YAM Notes: November/December 2017

By Christopher T. Cory

A bold effort to do nothing less than “engineer the emergence of Central Asia as a world region” is the current work of Fred Starr. He returned in September from a two-week trip to Tokyo and Tashkent encouraged, but with the conclusion that “tenacity counts far more in the world than cleverness.” In part, his vision grows out of his sweeping 2013 book Lost Enlightenment, noted on our website, which opens up the little-known but far-reaching explosion of knowledge in Central Asia during its “golden age” from the Arab Conquest to Tamerlane, 800–1200.

Coming from a different world region, more than 300 nineteenth- and twentieth-century African artworks have been given to the museum of art at Williams College by Eli Newberger and his wife Carolyn, including decorative, religious, and utilitarian objects from more than 15 cultures. The couple started collecting as Peace Corps volunteers in Ouagadougou, Burkina Faso, guided by the director of the national museum there. We hope to have more details on the class website about both Fred’s and Eli’s activities.

A third international world beyond the US’s physical and cultural walls has been illuminated for us over the years by the Yale Russian Chorus, and it’s still strongly active. This fall John Stewart joined a group of some 60 alums and current members in New Haven for a day of singing traditional and new pieces. Later, he and his wife, Jolly, took the trip they make every six months to Isenlohn, Germany (near Dortmund), where John teaches voice and performance to the students of a local singer and teacher, and Jolly tutors them in opera repertoire and interpretation.

Ed Goodman and Clark Winslow are joining those who are decelerating but hardly stopping their business activities. Eddie’s firm, Milestone Venture Partners, is morphing into Activate Venture Partners, and Ed is “ramping down” to being an investment partner. Clark, the CEO of his Winslow Capital firm, is taking the title of founder. His recent leisure adventures have included a “return to Raja Ampat for diving” in the fall, and he plans to go “back to the Maldives in February for 11 days on Four Seasons Explorer.”

For the third time this summer, your corsec briefly managed the only sports team he’s ever been part of—an ensemble from the Choral Society of the Hamptons, where he sings bass, that performed a socko arrangement of the National Anthem to kick off the annual Artists vs. Writers charity softball game in East Hampton, New York. For a family reunion, he’s started work on a presentation about his great-grandfather, J. Cleveland Cady, the Gilded Age architect of the south wing of the Natural History Museum in Manhattan. At Yale, Cady designed the Chittenden half of Linsley-Chit Hall and Hendrie Hall, among other campus buildings. Please contact Chris with any leads to Cady information or impressions of his work.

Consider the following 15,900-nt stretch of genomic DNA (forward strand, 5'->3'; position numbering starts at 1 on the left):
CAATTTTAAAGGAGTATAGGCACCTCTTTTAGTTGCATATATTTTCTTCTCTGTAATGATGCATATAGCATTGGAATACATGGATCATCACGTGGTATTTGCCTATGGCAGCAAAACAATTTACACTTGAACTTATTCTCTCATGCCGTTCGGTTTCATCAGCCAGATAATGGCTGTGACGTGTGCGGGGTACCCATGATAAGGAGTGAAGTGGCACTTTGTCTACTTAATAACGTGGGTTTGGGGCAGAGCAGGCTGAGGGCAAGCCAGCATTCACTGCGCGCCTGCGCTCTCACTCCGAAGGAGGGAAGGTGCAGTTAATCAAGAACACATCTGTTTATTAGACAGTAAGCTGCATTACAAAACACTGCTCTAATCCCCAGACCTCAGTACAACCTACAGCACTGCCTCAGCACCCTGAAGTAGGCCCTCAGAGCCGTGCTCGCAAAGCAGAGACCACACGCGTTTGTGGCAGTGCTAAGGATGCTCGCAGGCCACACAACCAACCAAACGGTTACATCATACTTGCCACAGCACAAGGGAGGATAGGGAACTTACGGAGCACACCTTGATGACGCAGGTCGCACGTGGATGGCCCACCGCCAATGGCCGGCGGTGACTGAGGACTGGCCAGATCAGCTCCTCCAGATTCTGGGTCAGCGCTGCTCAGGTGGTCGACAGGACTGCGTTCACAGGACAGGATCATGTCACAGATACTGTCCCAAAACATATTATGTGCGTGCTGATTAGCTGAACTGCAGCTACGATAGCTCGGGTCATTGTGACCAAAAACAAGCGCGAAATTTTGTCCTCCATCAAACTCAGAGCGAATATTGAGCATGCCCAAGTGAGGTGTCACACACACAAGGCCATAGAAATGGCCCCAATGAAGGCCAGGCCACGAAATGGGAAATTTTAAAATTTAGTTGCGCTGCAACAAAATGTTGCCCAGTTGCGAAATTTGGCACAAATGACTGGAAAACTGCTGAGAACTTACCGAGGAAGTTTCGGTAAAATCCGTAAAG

Phil (“If-he-doesn’t-promote it,-who-is?”) Proctor writes that his autobiography, Where’s My Fortune Cookie, was published this fall. More details should be on www.yale62.org by the time this note is printed. In September, at no less a venue than the Library of Congress, he reunited with the last remaining partner in the Firesign Theatre comedy troupe, David Ossman, to perform the group’s tongue-in-cheek “History of the Art of Radio, Revised.” They also showed historic home-style movies of the Firesign recording their album Don’t Crush that Dwarf, Hand Me the Pliers, and discussed the group’s work, which has been in the library’s collection for some time.

Sam Waterston, who can be presumed to be highly credible on the differences between reality and made-up scripts, has been speaking out against lying. He’s long served “more or less quietly” on the boards of Oceana and Refugees International. But in a Washington Post op-ed early in the Trump administration, he said, “Working quietly doesn’t feel like an option now. This feels like an all-hands-on-deck moment. . . . Politicians have lied before, but this is not an old problem getting worse. . . . President Bill Clinton told a lie in public and under oath and the scandal got him impeached. The impeachment gained some weight from the sound legal principle that a liar in one thing is likely to lie about other things. That principle should be applied to Trump.”

“He’s a great and quirky writer!” is how our class secretary, John Stewart, describes Louie Mackall, who will soon report on the annual convocation of class representatives to the AYA, or Association of Yale Alumni. Read all about it on our website. Finally, let me tell you about a lovely photo that came in shortly after our reunion from Alex Doyle, that bespeaks something most of us probably share. It shows Alex and his Timothy Dwight buddies on graduation day: “Oliver McClintock (Tuck, now deceased), Tom Cutler (Birdlegs, a member of the Whiffs), Dick Wendin (affectionately known as Fat City), Bob Palmer (affectionately known as Rocker, recently deceased), John Murphy, and myself.” Said Alex, “This is a picture all of us treasure, commemorating the bonds of friendship we all formed while at Yale and continuing among us survivors to this day.”

Necrology: We are sad to announce the recent deaths of Zoltan Bary, James Gardner, Richard Lakein, Frank O’Reilly, Robert Palmer, Roger Terry, and Richard Wendin. We have now posted obituaries at Yale62.org for Donald Bagley, Eric Carlson, Henry Caulkins, Douglas Fox, Michael Greely, Joseph Hargraves, Klaus Kertess, and Peter Stern.

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